- Andrea De Luca, Siena University Hospital
- Jean-Claude Desenclos, Institut de Veille Sanitaire
- Susanna Esposito, University of Milan
- Jorge Garbino, University Hospitals Geneva
- Pak Leung Ho, University of Hong Kong
- Sanjeev Krishna, St. George's, University of London
- Jodie McVernon, Melbourne School of Population Health
- Matthew P Muller, St. Michael's Hospital, University of Toronto
- Sepehr Tabrizi, The Royal Women's Hospital
- Julian Tang, University Hospitals of Leicester
- Grant Theron, University of Cape Town
- Carlo Torti, University 'Magna Graecia'
- Suzanne Verver, KNCV Tuberculosis Foundation
- Hilary Logan, BioMed Central
There is a link between psychological distress, alcohol use, health literacy, and clinical morbidity with non-adherence to anti-tuberculosis treatment; use of screening together with counselling could improve patient health and reduce the likelihood of transmission.
Antiretroviral therapy reduces HIV transmission risk, and a systematic review and meta-analysis of the available evidence suggests that sexually transmitted co-infections do not affect the risk of HIV transmission from individuals on antiretroviral therapy.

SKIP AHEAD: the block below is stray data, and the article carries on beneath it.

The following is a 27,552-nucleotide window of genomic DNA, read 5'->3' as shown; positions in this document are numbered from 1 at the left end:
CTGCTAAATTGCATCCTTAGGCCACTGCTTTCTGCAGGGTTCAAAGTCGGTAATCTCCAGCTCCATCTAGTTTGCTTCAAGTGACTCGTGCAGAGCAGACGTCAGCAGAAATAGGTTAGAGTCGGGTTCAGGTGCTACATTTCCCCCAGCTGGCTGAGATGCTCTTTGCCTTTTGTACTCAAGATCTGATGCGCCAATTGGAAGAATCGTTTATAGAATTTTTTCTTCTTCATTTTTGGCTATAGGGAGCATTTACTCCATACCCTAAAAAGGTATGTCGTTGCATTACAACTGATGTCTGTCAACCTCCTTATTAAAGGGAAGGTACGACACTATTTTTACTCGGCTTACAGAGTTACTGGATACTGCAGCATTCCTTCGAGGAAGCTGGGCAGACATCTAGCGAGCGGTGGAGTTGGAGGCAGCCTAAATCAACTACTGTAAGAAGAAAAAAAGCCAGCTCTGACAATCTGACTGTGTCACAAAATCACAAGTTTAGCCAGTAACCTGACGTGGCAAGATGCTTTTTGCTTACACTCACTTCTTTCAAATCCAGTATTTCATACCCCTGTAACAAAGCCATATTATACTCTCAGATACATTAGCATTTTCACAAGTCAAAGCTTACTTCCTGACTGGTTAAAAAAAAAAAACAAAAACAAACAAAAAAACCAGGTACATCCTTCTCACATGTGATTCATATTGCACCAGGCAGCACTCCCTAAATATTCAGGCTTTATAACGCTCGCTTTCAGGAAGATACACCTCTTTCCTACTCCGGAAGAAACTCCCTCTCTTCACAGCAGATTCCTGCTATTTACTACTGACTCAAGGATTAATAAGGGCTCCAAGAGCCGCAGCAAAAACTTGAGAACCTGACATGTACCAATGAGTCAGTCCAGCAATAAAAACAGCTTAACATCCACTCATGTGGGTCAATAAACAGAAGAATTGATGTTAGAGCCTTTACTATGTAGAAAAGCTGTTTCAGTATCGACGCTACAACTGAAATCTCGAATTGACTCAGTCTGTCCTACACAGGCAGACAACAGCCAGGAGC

Bacterial vaginosis is a factor in HIV susceptibility, and in African women normal bacterial flora are reduced in comparison with non-African women, leading to microbial imbalance and increased vulnerability to sexually transmitted infections.
Tuberculosis (TB) and influenza (flu) co-infection is associated with increased risk of death in individuals in comparison to tuberculosis single infection and suggests that the impact of influenza vaccination among persons with laboratory-confirmed tuberculosis should be explored.
The transmission potential of the 2009 A/H1N1 influenza outbreak may have been greater than previously thought as behavioral response, as measured by home television viewing, indicates that there was initial social distancing potentially limiting disease spread.
BMC Infectious Diseases 2015, 15:29
BMC Infectious Diseases is an open access, peer-reviewed journal that considers articles on all aspects of the prevention, diagnosis and management of infectious and sexually transmitted diseases in humans, as well as related molecular genetics, pathophysiology, and epidemiology.
BMC Infectious Diseases is part of the BMC series which publishes subject-specific journals focused on the needs of individual research communities across all areas of biology and medicine. We offer an efficient, fair and friendly peer review service, and are committed to publishing all sound science, provided that there is some advance in knowledge presented by the work.
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